plums

Hello, I’m Andrea Castillo and this is Seasonal, a newsletter that connects you to the Bay Area food system, one fruit and vegetable at a time. Seasonal comes out twice per month, and each post highlights the most interesting aspects of one seasonal fruit or vegetable grown and harvested around the Bay Area. Find me on Instagram at @seasonalbayarea or e-mail me at seasonal@substack.com to share your feedback and suggestions, I’d love to hear from you. If you’d like to unsubscribe, click the gray unsubscribe link at the bottom of this post.

This week we nerd out on Santa Rosa plums (available June - August).

won’t you be my neighbor?

After writing about the mysterious world of eggplants, I was not sure what fruit or vegetable to geek out on next. I went on an urban hike with my husband and our dog for inspiration and explored some of the neighborhoods in South Berkeley. It was a perfect sunny day and we walked past and under some prolific apricot and plum trees. The hundreds of fruit on these trees challenged the structural integrity of each branch—nature’s engineering somehow allowed the branches to bend just enough to support the fruit without snapping and breaking. The abundance of fruit tempted me to snag one of the apricots or plums but it didn’t feel right to take without asking so I left them alone.

Halfway through the walk, we turned a corner and paused to read a sign: “Free Santa Rosa Plums! Take a Bag!” What a generous offer from a stranger, I thought. We kept walking past the house but the resident who was sitting on her porch called out to and urged us to take a bag. Their Santa Rosa plum tree was overwhelming them with too much fruit and they really didn’t want us walking away empty-handed. How could we turn down an offer on free, local, home-grown Santa Rosa plums? We grabbed the bag, thanked the friendly neighbor, and at that moment I knew exactly what to nerd out on for this post. 

Several ripe, fresh Santa Rosa plums, grown in a Berkeley backyard.

branching off

There are dozens of edible plum cultivars and they come from two main species: Eurasian (P. domestica) and Asian (P. salicina). Most of the Eurasian plums are usually dried or made into preserves, while the Asian plums are eaten fresh. The Santa Rosa plum is a cultivar within the Asian species and even though its historical origin is rooted in Japan, this stone fruit is so Bay Area. 

(Stone fruits, by the way, include plums, apricots, cherries, peaches, nectarines, and almonds, and get their name from the stone-hard shell that protects the seed at the center of the fruit. Stone fruits are also found in the most unusual places! Thanks to Harold McGee, I learned this crazy fruit factoid: each little juicy segment of a raspberry or blackberry is a complete stone fruit. 🤯 )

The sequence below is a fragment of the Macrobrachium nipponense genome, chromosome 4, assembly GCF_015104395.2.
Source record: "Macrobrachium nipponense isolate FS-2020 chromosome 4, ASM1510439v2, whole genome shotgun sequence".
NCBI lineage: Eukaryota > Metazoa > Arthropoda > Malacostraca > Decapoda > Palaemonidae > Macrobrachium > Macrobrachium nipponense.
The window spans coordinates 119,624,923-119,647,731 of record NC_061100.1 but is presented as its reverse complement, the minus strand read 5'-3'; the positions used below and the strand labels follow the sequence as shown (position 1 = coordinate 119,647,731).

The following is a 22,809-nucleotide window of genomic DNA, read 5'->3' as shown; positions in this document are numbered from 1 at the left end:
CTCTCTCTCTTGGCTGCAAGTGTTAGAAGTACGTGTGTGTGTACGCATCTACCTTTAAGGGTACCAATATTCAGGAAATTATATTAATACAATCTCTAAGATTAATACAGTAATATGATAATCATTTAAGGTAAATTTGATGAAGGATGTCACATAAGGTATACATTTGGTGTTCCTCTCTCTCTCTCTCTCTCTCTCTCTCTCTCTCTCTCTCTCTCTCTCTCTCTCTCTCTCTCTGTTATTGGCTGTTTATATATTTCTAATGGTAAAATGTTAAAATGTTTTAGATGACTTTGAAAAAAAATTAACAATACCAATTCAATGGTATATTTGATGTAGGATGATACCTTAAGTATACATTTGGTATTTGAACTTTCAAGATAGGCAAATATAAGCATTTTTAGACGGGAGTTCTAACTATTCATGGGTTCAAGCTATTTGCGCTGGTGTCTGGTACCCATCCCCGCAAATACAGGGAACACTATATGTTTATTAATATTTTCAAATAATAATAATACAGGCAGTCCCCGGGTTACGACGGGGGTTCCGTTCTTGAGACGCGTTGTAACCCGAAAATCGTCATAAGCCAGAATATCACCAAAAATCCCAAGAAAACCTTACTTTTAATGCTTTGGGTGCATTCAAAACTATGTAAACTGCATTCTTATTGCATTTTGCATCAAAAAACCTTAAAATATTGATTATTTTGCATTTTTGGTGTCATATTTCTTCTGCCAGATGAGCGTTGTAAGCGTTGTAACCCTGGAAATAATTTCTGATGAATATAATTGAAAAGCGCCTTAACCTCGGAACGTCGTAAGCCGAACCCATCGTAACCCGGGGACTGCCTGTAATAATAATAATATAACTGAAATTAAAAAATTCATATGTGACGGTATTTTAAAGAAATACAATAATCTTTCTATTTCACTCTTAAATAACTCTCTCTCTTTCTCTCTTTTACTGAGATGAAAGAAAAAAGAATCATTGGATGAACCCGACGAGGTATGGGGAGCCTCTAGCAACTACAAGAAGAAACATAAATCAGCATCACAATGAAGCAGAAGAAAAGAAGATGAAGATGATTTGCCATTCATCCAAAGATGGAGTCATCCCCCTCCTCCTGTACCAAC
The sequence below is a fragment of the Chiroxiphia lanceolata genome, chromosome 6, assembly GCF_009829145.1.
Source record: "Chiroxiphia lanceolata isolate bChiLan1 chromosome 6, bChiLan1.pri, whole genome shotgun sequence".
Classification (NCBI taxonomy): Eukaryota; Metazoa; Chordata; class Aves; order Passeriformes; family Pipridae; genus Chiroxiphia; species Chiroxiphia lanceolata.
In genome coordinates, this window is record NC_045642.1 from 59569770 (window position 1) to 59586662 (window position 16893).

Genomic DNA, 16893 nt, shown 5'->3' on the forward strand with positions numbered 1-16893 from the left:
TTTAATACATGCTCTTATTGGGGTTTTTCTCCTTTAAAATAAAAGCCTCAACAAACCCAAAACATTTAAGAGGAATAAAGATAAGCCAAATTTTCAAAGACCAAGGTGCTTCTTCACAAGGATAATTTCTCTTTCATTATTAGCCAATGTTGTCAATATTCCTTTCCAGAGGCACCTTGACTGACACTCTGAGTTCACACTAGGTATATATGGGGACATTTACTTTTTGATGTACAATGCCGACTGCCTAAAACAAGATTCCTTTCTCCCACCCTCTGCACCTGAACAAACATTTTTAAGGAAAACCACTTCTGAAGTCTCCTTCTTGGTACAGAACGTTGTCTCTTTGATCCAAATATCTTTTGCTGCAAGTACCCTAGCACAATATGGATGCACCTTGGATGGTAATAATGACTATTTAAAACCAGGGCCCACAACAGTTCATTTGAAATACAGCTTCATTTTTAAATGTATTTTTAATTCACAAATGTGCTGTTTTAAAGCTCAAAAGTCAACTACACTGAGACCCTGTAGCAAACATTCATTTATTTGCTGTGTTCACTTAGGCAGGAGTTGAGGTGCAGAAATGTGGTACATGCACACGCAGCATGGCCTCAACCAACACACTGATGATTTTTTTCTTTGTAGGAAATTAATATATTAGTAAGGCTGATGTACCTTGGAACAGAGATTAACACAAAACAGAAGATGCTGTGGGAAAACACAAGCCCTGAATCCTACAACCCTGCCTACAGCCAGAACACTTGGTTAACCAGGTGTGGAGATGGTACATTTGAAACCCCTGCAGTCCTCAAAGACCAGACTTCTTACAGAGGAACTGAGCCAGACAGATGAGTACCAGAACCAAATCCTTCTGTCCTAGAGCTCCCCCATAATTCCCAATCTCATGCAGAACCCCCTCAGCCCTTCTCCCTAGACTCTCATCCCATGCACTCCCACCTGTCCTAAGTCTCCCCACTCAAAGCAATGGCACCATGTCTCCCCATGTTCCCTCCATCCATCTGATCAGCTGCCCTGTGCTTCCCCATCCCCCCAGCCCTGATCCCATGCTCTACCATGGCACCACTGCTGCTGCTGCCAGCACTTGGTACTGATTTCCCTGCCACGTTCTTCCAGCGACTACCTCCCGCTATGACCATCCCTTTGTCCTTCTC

transplants 

But let’s get back to the Bay Area-ness of the Santa Rosa plum. Without unexpected venture-capital funding, an insatiable entrepreneurial spirit, collaborative teamwork, open international trade, countless trials and errors, and abundant A/B testing, the Santa Rosa plum would not exist. Luther Burbank, a plant breeder and farmer from Massachusetts, was an avid fan of Charles Darwin and later in his life used selective plant breeding to create the Santa Rosa plum. Like many East Coasters in the mid-1800s, Burbank was itching to go to California and financed his trip with a potato: he developed a new kind of large, firm potato from a rare seed and sold the clones of his now-famous Russett Burbank potatoes—the most widely grown potato in the United States—for $150 bucks, enough to fund his trip out west. He already had a couple of brothers who lived in Santa Rosa so he settled in the Bay Area. Like so many of us non-native Californians who live here, Burbank became a transplant. He established a nursery and dedicated four decades of his life to conducting more than 100,000 plant experiments. It’s hard to imagine Burbank slept much: his prolific plant breeding included all kinds of vegetables and fruits, including tests on 30,000 new varieties of plums. 

international relations

Burbank’s thousands of plum experiments couldn’t have started without the brand new trade relations established between Japan and the United States in the late 1850s. Native wild plums were the only plums available in North America and native peoples harvested them for thousands of years. Even though native wild plums were hardy, they were also small, tart, and astringent with stones that clung vigorously to the flesh. After Europeans arrived in the late 17th century and began to take over the east coast of North America, they weren’t keen on the native plums all around them and imported the Eurasian plum species they already knew well, bringing them along to California as they ventured west in the early 1800s. But, the European plum cultivars did not travel well and it was difficult to eat them fresh.